BREXIT Progress: UK Gives Consent to Spain over Gibraltar, Deal Done
Spain’s junior minister for the European Union says British authorities have consented to Spanish demands granting Madrid prior approval on matters relating to Gibraltar.
Luis Marco Aguiriano says “we have a promise, a commitment, from the British government saying they are ready to … guarantee that they will go along with the clarification we have requested.”
Spain has threatened to block a BREXIT agreement unless its demands on Gibraltar are accepted.
Britain says the withdrawal agreement will not be changed but has not ruled out putting something in writing to allay Spain’s fears.
Spanish private news agency Europa Press says Minister Aguiriano told reporters in Brussels Friday he cannot announce yet that Spain is dropping its veto threat because he has not yet seen a written version of the British promise.
He says Spain wants London to make the written promise public. After that, it will have to be endorsed by Spanish Prime Minister Pedro Sanchez.
Britain says the withdrawal agreement won’t be changed, but has not ruled out putting something in writing to allay Spain’s fears.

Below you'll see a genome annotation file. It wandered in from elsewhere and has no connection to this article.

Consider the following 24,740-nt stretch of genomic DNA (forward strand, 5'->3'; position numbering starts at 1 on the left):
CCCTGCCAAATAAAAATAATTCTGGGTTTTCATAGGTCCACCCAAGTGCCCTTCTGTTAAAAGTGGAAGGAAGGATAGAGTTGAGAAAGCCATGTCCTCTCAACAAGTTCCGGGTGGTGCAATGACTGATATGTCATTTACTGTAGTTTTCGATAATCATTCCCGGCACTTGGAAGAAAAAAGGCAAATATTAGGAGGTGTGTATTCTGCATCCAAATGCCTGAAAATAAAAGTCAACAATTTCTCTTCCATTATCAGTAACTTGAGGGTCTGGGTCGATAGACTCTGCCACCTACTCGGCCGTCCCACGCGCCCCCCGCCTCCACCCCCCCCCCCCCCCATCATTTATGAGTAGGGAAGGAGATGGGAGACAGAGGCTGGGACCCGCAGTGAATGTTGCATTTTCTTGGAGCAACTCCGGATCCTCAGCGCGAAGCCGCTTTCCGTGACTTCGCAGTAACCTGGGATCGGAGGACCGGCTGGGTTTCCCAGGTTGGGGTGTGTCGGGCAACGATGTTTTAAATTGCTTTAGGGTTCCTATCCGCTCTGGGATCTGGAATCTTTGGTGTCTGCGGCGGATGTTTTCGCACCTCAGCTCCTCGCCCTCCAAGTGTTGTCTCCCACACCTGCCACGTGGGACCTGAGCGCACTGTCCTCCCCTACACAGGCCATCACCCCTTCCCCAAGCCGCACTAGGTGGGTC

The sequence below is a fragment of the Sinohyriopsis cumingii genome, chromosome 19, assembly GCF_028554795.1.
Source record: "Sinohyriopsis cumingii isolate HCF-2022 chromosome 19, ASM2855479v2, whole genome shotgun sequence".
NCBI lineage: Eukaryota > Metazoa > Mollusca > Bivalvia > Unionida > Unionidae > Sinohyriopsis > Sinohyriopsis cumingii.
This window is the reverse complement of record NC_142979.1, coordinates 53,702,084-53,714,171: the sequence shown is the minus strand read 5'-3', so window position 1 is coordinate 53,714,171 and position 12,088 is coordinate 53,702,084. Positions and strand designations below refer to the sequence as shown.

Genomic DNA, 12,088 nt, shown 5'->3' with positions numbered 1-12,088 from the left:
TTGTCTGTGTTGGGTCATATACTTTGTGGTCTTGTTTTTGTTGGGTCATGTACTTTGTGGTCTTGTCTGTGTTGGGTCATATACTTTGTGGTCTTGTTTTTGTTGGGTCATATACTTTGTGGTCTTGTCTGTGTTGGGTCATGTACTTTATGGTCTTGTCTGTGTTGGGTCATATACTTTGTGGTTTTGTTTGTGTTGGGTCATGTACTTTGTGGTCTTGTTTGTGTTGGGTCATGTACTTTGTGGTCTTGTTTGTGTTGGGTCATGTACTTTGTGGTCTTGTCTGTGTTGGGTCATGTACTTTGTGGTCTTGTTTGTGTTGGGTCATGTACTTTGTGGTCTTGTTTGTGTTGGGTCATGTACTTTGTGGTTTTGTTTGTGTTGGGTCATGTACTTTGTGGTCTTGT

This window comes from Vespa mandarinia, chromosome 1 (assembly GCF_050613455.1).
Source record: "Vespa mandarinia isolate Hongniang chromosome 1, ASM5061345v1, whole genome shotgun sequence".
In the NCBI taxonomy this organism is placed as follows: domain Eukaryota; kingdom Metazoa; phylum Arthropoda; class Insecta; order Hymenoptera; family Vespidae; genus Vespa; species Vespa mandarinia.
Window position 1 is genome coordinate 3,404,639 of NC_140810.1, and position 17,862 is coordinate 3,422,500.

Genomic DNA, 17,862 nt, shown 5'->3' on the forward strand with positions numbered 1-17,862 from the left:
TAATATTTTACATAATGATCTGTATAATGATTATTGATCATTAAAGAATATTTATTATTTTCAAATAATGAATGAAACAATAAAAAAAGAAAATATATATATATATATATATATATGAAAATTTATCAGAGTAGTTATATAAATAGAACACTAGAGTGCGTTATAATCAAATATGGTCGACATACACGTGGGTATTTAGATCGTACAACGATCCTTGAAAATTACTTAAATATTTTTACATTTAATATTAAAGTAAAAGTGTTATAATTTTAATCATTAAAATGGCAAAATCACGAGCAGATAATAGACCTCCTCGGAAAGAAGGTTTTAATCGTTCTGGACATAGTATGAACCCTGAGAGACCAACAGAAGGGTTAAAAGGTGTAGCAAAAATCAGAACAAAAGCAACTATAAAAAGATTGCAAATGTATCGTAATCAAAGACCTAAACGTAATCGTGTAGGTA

Isabel Celaa said Friday that prior approval on matters involving Gibraltar is “decisive” for Madrid to approve the BREXIT agreement on future UK-EU relations.
Spain has never relinquished its claim to jurisdiction over the British territory of 32,000 people on the southern tip of the Iberian Peninsula.
British Prime Minister Theresa May has refused to say whether she will resign if her BREXIT deal with the EU is rejected by Parliament.
The agreement has drawn strong criticism from lawmakers in May’s own Conservative Party as well as from opposition parties, and she faces a struggle to get Parliament to approve it.
Asked on a radio phone-in whether she would quit if the deal failed, Mrs. May said: “This is not about me.”
She said: “I am not thinking about me. I’m thinking about getting a deal through that delivers for this country.”
EU leaders are due to meet Sunday to sign off on the deal.
Mrs. May said that once that happens she plans to tour Britain explaining the benefits of the agreement.
Spain wants the future of the tiny British territory at the tip of the Iberian Peninsula to be a bi-lateral issue between Madrid and London.
Spain does not have a veto on the withdrawal agreement, which does not have to be approved unanimously. But it could hold up a future free-trade deal between Britain and the EU, which would require approval of all 27 EU nations.
The word is that the ‘Deal is Done’
Have a terrific weekend
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